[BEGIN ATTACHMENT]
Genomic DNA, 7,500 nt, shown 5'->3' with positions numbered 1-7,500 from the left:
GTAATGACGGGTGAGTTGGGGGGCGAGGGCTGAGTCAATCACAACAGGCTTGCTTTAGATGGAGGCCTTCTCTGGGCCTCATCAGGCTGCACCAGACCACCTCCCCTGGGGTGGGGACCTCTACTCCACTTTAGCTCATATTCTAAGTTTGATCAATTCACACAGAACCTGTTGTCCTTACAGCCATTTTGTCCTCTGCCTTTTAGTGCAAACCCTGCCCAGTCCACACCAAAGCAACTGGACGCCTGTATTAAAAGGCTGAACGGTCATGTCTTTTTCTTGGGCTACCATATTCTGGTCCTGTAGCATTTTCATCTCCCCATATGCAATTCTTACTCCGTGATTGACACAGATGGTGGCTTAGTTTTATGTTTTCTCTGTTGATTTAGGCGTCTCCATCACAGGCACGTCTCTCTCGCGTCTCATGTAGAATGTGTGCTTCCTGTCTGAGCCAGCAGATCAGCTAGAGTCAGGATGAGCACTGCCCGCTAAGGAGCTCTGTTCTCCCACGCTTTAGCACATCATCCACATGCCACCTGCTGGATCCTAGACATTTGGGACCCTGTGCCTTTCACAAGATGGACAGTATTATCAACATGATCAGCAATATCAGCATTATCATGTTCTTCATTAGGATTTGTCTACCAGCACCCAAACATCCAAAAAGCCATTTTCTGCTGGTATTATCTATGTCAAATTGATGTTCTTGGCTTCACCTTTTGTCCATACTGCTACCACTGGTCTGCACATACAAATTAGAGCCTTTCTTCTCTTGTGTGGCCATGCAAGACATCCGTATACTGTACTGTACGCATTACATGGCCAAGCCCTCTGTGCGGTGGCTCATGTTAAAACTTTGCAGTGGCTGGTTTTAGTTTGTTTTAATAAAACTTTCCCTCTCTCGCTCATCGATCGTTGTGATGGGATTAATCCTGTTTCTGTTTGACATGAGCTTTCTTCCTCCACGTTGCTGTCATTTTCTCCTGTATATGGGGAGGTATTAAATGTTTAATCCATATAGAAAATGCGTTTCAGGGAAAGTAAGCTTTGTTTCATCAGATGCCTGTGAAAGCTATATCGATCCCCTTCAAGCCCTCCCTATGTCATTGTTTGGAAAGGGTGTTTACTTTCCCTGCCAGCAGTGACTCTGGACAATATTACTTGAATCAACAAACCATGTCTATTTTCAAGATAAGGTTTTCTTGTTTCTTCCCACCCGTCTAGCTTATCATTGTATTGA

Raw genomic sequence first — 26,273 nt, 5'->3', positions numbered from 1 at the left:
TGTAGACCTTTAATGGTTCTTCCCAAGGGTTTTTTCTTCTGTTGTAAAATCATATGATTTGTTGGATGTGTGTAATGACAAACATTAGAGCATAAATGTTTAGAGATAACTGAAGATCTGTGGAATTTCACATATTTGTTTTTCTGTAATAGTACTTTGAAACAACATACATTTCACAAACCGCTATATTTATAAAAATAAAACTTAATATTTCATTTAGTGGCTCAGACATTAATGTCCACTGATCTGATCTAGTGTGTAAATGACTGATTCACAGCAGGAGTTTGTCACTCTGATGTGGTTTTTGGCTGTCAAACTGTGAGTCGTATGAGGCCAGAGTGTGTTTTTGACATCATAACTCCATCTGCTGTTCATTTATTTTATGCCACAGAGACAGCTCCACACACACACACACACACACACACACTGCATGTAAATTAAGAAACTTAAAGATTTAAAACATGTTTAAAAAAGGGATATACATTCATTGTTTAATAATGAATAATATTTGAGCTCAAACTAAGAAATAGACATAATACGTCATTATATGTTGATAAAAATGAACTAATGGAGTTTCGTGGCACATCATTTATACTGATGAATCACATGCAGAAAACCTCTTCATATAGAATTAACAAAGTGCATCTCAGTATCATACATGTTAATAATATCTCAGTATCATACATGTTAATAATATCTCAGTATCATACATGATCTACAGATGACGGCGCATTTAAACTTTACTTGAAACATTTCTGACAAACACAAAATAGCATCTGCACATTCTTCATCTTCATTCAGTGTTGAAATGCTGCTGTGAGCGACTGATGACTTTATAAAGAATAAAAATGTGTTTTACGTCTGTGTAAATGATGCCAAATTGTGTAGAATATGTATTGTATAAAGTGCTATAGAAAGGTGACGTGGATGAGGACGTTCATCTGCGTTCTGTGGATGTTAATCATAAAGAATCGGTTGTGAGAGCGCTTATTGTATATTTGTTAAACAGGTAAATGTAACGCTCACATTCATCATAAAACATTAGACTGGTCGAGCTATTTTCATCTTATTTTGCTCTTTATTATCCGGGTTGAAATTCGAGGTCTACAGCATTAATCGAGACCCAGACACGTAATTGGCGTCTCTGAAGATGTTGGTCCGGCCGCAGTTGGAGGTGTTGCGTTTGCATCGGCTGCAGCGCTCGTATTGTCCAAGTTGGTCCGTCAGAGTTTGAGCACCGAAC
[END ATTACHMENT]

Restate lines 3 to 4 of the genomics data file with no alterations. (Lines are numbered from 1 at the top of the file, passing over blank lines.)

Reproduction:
Raw genomic sequence first — 26,273 nt, 5'->3', positions numbered from 1 at the left:
TGTAGACCTTTAATGGTTCTTCCCAAGGGTTTTTTCTTCTGTTGTAAAATCATATGATTTGTTGGATGTGTGTAATGACAAACATTAGAGCATAAATGTTTAGAGATAACTGAAGATCTGTGGAATTTCACATATTTGTTTTTCTGTAATAGTACTTTGAAACAACATACATTTCACAAACCGCTATATTTATAAAAATAAAACTTAATATTTCATTTAGTGGCTCAGACATTAATGTCCACTGATCTGATCTAGTGTGTAAATGACTGATTCACAGCAGGAGTTTGTCACTCTGATGTGGTTTTTGGCTGTCAAACTGTGAGTCGTATGAGGCCAGAGTGTGTTTTTGACATCATAACTCCATCTGCTGTTCATTTATTTTATGCCACAGAGACAGCTCCACACACACACACACACACACACACACTGCATGTAAATTAAGAAACTTAAAGATTTAAAACATGTTTAAAAAAGGGATATACATTCATTGTTTAATAATGAATAATATTTGAGCTCAAACTAAGAAATAGACATAATACGTCATTATATGTTGATAAAAATGAACTAATGGAGTTTCGTGGCACATCATTTATACTGATGAATCACATGCAGAAAACCTCTTCATATAGAATTAACAAAGTGCATCTCAGTATCATACATGTTAATAATATCTCAGTATCATACATGTTAATAATATCTCAGTATCATACATGATCTACAGATGACGGCGCATTTAAACTTTACTTGAAACATTTCTGACAAACACAAAATAGCATCTGCACATTCTTCATCTTCATTCAGTGTTGAAATGCTGCTGTGAGCGACTGATGACTTTATAAAGAATAAAAATGTGTTTTACGTCTGTGTAAATGATGCCAAATTGTGTAGAATATGTATTGTATAAAGTGCTATAGAAAGGTGACGTGGATGAGGACGTTCATCTGCGTTCTGTGGATGTTAATCATAAAGAATCGGTTGTGAGAGCGCTTATTGTATATTTGTTAAACAGGTAAATGTAACGCTCACATTCATCATAAAACATTAGACTGGTCGAGCTATTTTCATCTTATTTTGCTCTTTATTATCCGGGTTGAAATTCGAGGTCTACAGCATTAATCGAGACCCAGACACGTAATTGGCGTCTCTGAAGATGTTGGTCCGGCCGCAGTTGGAGGTGTTGCGTTTGCATCGGCTGCAGCGCTCGTATTGTCCAAGTTGGTCCGTCAGAGTTTGAGCACCGAAC